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Combat duty in Iraq and Afghanistan, mental health problems and barriers to care.
TLDR
The findings indicate that among the study groups there was a significant risk of mental health problems and that the subjects reported important barriers to receiving mental health services, particularly the perception of stigma among those most in need of such care.
Prevalence of mental health problems and functional impairment among active component and National Guard soldiers 3 and 12 months following combat in Iraq.
TLDR
The prevalence rates of PTSD and depression after returning from combat ranged from 9% to 31% depending on the level of functional impairment reported, and the high comorbidity with alcohol misuse and aggression highlights the need for comprehensive postdeployment screening.
Mild traumatic brain injury in U.S. Soldiers returning from Iraq.
TLDR
Mildtraumatic brain injury occurring among soldiers deployed in Iraq is strongly associated with PTSD and physical health problems 3 to 4 months after the soldiers return home, and after adjustment for PTSD and depression, mild traumatic brain injury was no longer significantly associated with these physical health outcomes or symptoms, except for headache.
Prevalence of mental health problems, treatment need, and barriers to care among primary care-seeking spouses of military service members involved in Iraq and Afghanistan deployments.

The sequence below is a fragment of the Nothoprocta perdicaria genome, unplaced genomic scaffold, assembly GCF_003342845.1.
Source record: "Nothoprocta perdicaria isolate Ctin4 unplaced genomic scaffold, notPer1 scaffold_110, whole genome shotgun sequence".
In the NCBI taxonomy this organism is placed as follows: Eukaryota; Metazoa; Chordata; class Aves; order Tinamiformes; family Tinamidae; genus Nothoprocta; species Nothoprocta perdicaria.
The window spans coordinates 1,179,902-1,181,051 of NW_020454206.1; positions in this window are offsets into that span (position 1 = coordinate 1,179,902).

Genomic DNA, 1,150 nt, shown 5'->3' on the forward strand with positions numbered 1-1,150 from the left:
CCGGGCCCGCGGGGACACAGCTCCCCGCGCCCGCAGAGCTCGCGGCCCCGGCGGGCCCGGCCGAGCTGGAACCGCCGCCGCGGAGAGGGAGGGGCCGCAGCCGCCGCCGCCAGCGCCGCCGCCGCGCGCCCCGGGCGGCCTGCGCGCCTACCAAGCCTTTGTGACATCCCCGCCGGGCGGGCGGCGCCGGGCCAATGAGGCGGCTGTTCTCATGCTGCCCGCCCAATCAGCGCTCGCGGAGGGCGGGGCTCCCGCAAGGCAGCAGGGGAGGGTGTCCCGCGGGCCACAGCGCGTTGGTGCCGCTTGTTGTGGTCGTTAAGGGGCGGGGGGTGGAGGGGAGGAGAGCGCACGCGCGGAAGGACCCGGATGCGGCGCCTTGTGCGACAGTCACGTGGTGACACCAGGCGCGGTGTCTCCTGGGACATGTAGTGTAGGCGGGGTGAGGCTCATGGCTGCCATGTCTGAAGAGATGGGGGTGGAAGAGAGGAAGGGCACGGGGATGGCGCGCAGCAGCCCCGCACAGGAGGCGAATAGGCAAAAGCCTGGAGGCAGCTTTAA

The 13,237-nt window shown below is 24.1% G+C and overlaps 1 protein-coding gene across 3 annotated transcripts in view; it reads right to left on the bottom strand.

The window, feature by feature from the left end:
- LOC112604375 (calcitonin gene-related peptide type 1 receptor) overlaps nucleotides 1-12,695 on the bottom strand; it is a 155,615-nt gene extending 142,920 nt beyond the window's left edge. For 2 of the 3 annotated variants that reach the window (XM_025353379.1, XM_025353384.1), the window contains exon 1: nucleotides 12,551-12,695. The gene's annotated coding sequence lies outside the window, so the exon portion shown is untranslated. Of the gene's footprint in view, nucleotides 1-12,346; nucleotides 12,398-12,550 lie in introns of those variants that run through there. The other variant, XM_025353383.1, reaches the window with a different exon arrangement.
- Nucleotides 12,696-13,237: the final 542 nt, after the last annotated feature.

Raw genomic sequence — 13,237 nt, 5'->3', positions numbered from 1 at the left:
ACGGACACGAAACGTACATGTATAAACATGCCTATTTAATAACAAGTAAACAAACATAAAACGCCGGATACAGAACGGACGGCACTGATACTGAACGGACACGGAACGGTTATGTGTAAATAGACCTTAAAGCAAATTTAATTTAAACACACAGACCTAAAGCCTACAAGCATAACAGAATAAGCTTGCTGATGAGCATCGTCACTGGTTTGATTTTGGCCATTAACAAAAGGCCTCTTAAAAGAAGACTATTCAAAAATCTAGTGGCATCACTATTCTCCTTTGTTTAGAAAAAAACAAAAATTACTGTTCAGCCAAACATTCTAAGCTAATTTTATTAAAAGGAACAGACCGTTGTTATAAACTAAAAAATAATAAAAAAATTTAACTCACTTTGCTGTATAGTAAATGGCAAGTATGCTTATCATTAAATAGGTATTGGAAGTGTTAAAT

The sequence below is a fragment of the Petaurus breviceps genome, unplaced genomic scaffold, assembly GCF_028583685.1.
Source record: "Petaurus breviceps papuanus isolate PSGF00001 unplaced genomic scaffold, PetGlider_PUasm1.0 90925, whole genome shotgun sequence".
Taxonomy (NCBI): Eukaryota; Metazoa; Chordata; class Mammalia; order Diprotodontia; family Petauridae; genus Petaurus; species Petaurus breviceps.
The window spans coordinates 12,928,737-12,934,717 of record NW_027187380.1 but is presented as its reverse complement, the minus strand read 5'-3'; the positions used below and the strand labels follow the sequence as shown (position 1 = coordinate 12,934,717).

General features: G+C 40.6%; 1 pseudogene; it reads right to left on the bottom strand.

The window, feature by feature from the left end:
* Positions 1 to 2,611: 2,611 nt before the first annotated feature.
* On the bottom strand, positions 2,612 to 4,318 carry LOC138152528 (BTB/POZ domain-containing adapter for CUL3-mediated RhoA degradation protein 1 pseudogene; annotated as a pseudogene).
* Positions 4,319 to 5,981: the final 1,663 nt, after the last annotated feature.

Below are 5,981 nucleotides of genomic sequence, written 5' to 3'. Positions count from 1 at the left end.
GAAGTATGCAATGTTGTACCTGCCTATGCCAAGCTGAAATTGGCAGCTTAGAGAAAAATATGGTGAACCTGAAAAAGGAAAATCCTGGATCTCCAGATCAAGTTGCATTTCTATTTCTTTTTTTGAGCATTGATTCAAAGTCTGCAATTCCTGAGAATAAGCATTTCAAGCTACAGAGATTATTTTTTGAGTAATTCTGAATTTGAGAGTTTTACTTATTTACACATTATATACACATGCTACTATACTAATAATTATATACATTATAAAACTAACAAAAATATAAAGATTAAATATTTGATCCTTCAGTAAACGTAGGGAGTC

TLDR
The data show spouses have similar rates of mental health problems compared to soldiers, and services were most often received from primary care physicians, rather than specialty mental health professionals, which may relate to the lack of availability ofmental health services for spouses on military installations.
Combat duty in Iraq and Afghanistan, mental health problems, and barriers to care.
TLDR
It is indicated that among the study groups there was a significant risk of mental health problems and that the subjects reported important barriers to receiving mental health services, particularly the perception of stigma among those most in need of such care.
The Intensity of Combat and Behavioral Health Status
TLDR
It is reported that level of combat is the main determinant of behavioral health challenges, followed by deployment-related issues (length, frequency, time between deployments), and that Soldiers were more likely to be deployed longer than Marines.
Battlemind debriefing and battlemind training as early interventions with soldiers returning from iraq: Randomization by platoon.
TLDR
Compared to stress education participants, large group Battlemind training participants with high combat exposure reported fewer posttraumatic stress symptoms and lower levels of stigma and, regardless of combat exposure, reported fewer depression symptoms.
A group randomized trial of critical incident stress debriefing provided to U.S. peacekeepers.
TLDR
For those soldiers reporting the highest degree of exposure to mission stressors, CISD was minimally associated with lower reports of posttraumatic stress and aggression, higher perceived organizational support, and more alcohol problems than SMC and SO.
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